Located 350 kilometers inside the Arctic Circle along Norway’s rugged northern coastline, Tromsø is a small city surrounded by vast wilderness. With just over 70,000 residents, Tromsø is small by most standards but by far the largest city in northern Norway. Its citizens enjoy a surprisingly metropolitan life: Tromsø has a bustling airport, the world’s northernmost university with more than 9,000 students, numerous cultural outfits such as the world’s northernmost symphony orchestra, a thriving international film festival, and many other things you would only expect from a much larger city. Location is the driving force behind Tromsø’s amenities: for hundreds of kilometers in all directions Tromsø is the “big city.”
Tromsø is ideal for those who love the outdoors, both residents and visitors alike. The main island, Tromsøya, is surrounded by expanses of varied and predominantly mountainous Norwegian wilderness. Much of this area is accessible by car; the narrow roads connecting the small villages outside Tromsø provide the starting points for many outdoor activities, in summer by foot and in winter by ski.
One of the best outdoor playgrounds near Tromsø is the island of Kvaløya, just 15 minutes west of the city center. Home to fjords, mountains, valleys, and a number of lakes and streams, Kvaløya is aptly described as a miniature continent in itself. Many points on Kvaløya offer sweeping views due to the island's sparse forests and low tree line. Thanks to Kvaløya's proximity to the city, these trails are reachable even for those short on time.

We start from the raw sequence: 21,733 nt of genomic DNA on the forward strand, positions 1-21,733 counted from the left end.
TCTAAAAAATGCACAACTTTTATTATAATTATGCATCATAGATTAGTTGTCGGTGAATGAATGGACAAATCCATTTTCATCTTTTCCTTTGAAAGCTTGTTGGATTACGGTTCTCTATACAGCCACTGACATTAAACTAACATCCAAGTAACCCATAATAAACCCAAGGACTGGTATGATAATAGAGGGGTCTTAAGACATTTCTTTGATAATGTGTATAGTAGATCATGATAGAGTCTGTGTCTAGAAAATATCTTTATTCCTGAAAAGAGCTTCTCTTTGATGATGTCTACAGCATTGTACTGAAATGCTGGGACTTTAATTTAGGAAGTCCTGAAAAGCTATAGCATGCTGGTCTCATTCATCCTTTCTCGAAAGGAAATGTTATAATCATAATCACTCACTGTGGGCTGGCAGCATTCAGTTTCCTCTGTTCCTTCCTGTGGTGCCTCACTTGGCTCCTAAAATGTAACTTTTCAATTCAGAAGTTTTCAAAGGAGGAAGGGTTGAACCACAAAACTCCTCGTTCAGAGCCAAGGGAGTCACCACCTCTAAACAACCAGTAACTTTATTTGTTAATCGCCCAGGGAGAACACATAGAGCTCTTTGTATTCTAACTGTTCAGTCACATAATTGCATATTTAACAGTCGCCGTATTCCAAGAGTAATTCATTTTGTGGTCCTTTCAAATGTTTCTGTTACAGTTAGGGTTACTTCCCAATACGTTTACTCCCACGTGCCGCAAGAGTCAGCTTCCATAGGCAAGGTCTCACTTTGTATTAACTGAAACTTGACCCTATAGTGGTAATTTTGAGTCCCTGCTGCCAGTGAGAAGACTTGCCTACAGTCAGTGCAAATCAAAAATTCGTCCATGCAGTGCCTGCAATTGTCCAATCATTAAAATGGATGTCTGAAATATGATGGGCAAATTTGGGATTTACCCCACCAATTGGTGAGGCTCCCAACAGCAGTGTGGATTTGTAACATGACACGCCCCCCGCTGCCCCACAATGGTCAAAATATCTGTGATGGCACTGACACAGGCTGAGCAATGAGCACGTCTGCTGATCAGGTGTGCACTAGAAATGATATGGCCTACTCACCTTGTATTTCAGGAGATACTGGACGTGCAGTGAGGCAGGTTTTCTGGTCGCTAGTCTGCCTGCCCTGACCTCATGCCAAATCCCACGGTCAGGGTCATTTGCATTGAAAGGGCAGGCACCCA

Hikes on Kvaløya
1. Nordtinden (map)
Rising from Kvaløya’s gentle northern slopes, Nordtinden (640m) is the highest easily accessible mountain on the north side of the island. The hike begins from the village of Skulsfjord (at the horse stables), a 30-minute drive from Tromsø’s city center. After 2.5 km of forested trail north through the Skulsfjorddalen Valley, the trail turns west up the gentle eastern slope of Nordtinden for another 2.5 km to the summit. The hike isn't demanding or long (10 km return), and the vistas over the Skulsfjord Valley, Kvaløya, and the Arctic Ocean are superb. Note: The most popular track up Nordtinden starts a few hundred meters further north than the Statkart map suggests.
Two short but rewarding hikes in the vicinity of Skulsfjord are the summits of Sørtinden (471 m) and Trehørningen (283 m). Both hikes are approximately 30 minutes in each direction and accessible from the road to Skulsfjord. Sørtinden is one of the most popular short hikes near Tromsø so expect to see several people on the trail. For clearer views visit the smaller summit (459 m) a few hundred meters west of the main summit.
3. Guratinden (map)
Guratinden (424m), to the west of Nordtinden, is off the beaten path (literally). The starting point is the same as Nordtinden but instead of walking north through Skulsfjorddalent the trail turns west up the slope toward Guratinden. The map shows the trail to the first summit at Kroklia, roughly halfway to Guratinden, and the second half is off-trail and should be navigated with care (you will be following a game trail rather than a hiking trail). Guratinden isn't a popular walk—humans are signficantly outnumbered by free-roaming sheep and reindeer—but the solitude and ocean views can't be beat.